Saturday was the Southern Equinox and I was hopeful for the sake of the seen, I could let pass such a day without notice. Not to be so. Since returning from a six-week pilgrimage in Ireland I have been asked way too times if I have “returned to normal,” or “settled in,” or “gotten back in my routine.” Truthfully, the return has been bumpy at best. I have come to realize return to the way “it was” is not very likely. The only undertaking to transpire is my negotiation of how I will now live in this world into which I have been unceremoniously re-thrown, a time and space now so foreign. The internal struggle has been painful. I have accepted the continuing transformational soul shaping work of taking a spiritual walk of 360 miles across the holy filled land of Erie. Walking alone, in near silence, in God’s cathedral of creation, the virgin dark forests, where creatures of the unseen walk and fly—all of this experience has opened my being to the Spirit of the divine in soul natures I could never have imagined. Soulshifting, I have discovered, is possible—anamorphoses, the transformation of the character of self, the being, the holistic nature of ideas, thoughts, behaviors, and imagination, my very spirit of spirituality, have relocated into some ancient yet futuristic habitation of…well…this my new and now rediscovered conscious/unconsciousness. How do I translate a new “third-eye seeing” into a world expecting to see ipictures and videos? This disturbance of my core essence was to be expected—every demon of limping hip be known and now freshly emerging so I might have a face to face in confrontation. Must I French kiss my old “friends” once again? Seems to be….ahhhhhhh! And now these old pains have been joined by some new legions. To be primordial at times is to admit humanity…therein is buried another haunting avoidance waiting to claw its way to the surface of expression in order to be encountered in the nightmare of the night. Joy oh joy! And so? He says with a more than annoying scratching felt beneath the flesh—enough to reach for, what—medication? Were it so easy, toying simply with the seen. No, this battle requires the warrior poet to make peace with the steel-wielding ego of the self. This soul has accepted the soulshifting. The hardest reality is in the necessity of smiling at others who need to know I have “returned to normal.” Sorry, not possible…but I will tell you for your comfort—all is well. Well enough I guess?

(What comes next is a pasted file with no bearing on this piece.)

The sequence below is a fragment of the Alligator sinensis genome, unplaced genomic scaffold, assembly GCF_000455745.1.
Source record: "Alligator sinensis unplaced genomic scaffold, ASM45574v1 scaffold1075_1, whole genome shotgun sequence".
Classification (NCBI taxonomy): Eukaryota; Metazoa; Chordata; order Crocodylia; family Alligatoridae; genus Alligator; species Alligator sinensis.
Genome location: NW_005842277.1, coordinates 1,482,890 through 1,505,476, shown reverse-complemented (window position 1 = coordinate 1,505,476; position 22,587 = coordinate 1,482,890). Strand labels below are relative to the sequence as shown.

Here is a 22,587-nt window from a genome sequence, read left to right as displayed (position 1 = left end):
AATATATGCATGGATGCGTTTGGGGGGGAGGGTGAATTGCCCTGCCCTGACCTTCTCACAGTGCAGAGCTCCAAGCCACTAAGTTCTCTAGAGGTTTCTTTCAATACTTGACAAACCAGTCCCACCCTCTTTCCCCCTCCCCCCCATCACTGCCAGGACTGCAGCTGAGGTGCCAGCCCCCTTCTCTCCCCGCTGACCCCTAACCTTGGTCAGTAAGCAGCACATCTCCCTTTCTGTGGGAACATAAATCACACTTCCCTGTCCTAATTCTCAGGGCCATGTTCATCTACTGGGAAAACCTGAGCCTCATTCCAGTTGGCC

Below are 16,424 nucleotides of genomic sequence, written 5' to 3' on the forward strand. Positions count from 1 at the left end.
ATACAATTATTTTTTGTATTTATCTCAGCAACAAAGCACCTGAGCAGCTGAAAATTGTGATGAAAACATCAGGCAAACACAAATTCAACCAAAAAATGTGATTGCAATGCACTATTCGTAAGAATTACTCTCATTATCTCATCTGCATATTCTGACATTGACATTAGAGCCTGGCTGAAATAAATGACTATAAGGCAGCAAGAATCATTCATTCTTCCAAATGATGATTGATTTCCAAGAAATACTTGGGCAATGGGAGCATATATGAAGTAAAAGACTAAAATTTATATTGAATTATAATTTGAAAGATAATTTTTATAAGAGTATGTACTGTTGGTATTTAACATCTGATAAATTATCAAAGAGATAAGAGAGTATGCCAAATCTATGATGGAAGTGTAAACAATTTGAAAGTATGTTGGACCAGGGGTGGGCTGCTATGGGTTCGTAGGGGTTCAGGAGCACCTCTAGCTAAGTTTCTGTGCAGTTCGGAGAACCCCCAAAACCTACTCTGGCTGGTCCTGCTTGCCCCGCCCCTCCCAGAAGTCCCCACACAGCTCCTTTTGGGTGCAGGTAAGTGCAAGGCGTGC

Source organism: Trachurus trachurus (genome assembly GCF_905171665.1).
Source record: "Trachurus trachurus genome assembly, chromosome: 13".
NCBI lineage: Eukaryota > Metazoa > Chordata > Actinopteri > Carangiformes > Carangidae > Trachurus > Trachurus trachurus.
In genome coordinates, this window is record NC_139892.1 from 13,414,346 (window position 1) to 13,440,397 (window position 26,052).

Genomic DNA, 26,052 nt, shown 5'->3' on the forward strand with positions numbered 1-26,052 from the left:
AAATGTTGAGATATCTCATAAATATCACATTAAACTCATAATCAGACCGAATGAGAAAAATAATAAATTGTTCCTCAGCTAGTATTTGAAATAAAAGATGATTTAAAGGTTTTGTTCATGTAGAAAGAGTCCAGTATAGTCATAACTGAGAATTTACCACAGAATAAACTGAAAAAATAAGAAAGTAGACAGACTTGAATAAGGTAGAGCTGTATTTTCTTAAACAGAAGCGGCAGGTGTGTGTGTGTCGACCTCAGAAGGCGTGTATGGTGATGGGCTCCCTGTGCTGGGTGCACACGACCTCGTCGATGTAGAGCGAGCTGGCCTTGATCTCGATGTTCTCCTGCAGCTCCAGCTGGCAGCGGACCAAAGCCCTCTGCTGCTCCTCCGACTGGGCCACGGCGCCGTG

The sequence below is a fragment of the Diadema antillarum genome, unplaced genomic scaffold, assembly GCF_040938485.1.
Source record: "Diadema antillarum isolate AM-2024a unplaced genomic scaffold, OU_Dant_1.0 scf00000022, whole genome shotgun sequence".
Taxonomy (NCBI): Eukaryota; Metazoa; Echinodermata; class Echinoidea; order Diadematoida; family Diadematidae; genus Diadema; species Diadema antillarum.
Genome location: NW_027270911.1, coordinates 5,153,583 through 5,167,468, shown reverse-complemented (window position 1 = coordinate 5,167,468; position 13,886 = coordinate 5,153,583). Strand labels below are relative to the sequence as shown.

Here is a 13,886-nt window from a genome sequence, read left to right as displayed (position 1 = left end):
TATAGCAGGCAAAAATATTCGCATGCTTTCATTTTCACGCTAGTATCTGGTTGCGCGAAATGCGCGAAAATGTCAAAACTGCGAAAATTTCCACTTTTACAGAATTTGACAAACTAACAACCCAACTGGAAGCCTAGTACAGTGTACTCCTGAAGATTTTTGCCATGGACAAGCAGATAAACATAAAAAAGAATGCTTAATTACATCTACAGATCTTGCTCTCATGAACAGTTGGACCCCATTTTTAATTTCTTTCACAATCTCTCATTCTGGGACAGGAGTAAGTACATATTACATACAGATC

Sunday, August 19, 2012